Over the last 6 years, I’ve met with 20 or so hospital systems and their executive teams to talk about Sherpaa. Here’s how it works:
An innovator finds me
A passionate innovative type (Chief of Innovation or some flavor of the sort) within the organization hears about Sherpaa and reaches out to me to learn more and, eventually, they arrange a meeting with the entire executive team for me to give them an overview of Sherpaa.
I make the pitch
I book my travel and arrive prepared. If there’s one thing I can do, it’s talk clearly and passionately about Sherpaa making the entire service sound so rational and lovely. I’ll speak for 30 minutes or so and then take questions for the final 30 minutes. It’s always “this is absolutely fascinating” followed by many questions. They’re always the same questions so my responses are buttoned up and well thought out.
I leave, the team discusses
The Chief of Innovation, along with my presentation, makes a strong argument to the executive team that the hospital system can’t continue doing the same thing. They have to adjust to the times. The execs are convinced and they invite me back for another discussion. This dance goes on for one or two more meetings. I get excited because I’ve finally found some establishment entity willing to rethink how healthcare is delivered. Then, inevitably, one of the execs, as they should, understands the politics of the situation, and says, “you know, for this next meeting we should invite the primary care department.”
The Primary Care department arrives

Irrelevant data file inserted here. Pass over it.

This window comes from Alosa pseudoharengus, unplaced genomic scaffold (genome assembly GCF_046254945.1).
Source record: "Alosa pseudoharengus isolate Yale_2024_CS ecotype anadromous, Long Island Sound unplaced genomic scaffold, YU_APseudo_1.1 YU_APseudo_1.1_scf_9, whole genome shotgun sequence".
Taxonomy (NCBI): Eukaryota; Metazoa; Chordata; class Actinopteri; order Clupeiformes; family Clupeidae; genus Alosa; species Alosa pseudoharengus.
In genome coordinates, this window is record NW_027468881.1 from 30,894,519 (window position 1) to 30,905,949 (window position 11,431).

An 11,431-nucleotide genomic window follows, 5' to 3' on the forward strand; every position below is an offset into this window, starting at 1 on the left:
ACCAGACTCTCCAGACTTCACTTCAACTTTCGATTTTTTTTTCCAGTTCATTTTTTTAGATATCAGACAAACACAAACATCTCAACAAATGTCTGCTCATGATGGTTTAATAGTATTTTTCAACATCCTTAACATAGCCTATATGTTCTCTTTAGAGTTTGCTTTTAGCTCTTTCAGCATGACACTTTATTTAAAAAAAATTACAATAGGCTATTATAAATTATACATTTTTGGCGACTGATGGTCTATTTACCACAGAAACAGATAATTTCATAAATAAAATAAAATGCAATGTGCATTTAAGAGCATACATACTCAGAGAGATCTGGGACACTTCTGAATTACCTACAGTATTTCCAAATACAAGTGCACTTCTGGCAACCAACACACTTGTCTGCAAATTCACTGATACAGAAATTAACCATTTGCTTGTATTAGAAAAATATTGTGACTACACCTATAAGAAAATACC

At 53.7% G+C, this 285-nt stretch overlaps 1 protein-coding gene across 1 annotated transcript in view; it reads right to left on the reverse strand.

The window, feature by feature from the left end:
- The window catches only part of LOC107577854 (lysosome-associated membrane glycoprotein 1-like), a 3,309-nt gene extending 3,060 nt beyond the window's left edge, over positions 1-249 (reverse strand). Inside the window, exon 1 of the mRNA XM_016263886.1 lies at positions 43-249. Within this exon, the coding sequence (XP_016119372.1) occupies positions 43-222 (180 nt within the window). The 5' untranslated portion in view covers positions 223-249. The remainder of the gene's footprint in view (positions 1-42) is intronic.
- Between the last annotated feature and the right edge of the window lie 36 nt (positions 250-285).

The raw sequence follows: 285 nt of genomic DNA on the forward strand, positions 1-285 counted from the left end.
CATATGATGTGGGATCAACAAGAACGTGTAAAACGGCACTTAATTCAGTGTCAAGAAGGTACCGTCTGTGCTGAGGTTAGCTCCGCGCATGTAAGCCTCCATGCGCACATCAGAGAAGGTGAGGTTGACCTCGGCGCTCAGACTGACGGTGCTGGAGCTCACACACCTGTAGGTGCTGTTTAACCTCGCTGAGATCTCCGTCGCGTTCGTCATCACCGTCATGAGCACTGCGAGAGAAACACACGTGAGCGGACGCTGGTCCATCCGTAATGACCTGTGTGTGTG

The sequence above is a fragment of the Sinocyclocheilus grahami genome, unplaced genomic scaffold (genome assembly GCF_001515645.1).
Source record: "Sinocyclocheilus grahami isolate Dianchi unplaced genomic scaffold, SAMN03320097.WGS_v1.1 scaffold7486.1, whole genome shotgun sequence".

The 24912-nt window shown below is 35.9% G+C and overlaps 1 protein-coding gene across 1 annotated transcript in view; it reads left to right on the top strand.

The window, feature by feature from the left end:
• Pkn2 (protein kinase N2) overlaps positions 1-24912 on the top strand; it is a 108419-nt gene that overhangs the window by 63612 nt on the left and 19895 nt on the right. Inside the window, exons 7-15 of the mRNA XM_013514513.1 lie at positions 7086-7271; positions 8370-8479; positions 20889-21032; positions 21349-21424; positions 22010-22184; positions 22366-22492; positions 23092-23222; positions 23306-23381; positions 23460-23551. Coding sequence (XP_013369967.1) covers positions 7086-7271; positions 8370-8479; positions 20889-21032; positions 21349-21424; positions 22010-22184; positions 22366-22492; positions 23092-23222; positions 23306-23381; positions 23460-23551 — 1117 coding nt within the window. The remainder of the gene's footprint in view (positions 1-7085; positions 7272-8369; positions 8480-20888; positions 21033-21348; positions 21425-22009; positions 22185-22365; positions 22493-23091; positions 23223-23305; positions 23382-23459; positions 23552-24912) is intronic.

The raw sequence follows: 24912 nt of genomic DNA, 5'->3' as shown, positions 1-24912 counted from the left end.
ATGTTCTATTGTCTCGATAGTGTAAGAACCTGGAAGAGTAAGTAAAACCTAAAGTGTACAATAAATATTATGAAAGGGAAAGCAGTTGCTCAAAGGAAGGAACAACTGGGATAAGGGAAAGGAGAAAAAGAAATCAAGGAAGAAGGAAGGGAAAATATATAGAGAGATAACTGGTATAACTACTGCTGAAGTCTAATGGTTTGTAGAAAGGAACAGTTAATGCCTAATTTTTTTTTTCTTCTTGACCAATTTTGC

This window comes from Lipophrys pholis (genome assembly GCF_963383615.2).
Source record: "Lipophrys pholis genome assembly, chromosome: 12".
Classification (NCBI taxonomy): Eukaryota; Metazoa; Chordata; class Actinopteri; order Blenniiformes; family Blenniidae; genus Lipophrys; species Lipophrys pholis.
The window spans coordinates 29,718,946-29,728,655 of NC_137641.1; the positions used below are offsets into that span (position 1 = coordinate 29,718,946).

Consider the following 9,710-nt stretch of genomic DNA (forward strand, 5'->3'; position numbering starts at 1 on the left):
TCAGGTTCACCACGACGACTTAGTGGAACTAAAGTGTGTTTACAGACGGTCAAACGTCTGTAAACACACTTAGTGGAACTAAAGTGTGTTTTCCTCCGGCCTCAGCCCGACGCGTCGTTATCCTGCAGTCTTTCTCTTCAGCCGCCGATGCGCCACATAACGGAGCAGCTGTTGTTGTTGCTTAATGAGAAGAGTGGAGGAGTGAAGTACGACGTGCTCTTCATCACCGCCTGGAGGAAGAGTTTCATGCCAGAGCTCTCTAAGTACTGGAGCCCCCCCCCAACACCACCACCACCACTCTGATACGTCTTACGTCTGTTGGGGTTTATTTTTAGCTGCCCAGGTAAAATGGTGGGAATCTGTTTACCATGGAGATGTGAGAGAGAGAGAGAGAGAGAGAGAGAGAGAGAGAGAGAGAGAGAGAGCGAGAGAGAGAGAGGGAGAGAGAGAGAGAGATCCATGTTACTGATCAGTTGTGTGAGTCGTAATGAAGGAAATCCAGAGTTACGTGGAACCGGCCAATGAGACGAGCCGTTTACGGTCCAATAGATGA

“So, you folks at Sherpaa only want me to see the super complicated chronically ill patients? Do you know how much money I make on the simple/moderate issues? I get paid essentially the same for simple vs. chronic cases and you want to take all those cases away from me?”
“You want to turn me into a specialist?”
“My patients love visiting me.”
“There’s no way you can do so much without seeing a patient. This seems shady.”
“Urgent care centers are already stealing a ton of my business.”
The conversation pretty much ends
A few weeks ago, I conducted a highly unofficial twitter poll:
If most industry insiders think there are less than 20 innovative hospital networks in America, out of those 20, how many also have primary care departments willing to innovate and disrupt themselves?
I’m going to wager none.
That’s why urgent care centers arose independently of hospitals. They offered something of real value, accessible care that’s less expensive than an ER. But they did it without sanctioning from the local primary care department. They also sold a widget that insurance companies would pay for because it was an office visit (something an insurance company could wrap their head around) that was less expensive than an ER. For the patient, it was by no means a service innovation. It was still just a doctor in a room. But it was definitely a better deal.
So that’s where we are as a country. Urgent care centers are the most innovative thing we can tolerate.
So…how are we going to disrupt both the urgent care center (they shouldn’t really need to exist if primary care was accessible) and the primary care department? Is this impossible?
Again, fixing healthcare isn’t a tech problem, it’s a political one. And it’s political all the way from the federal government to the local primary care department.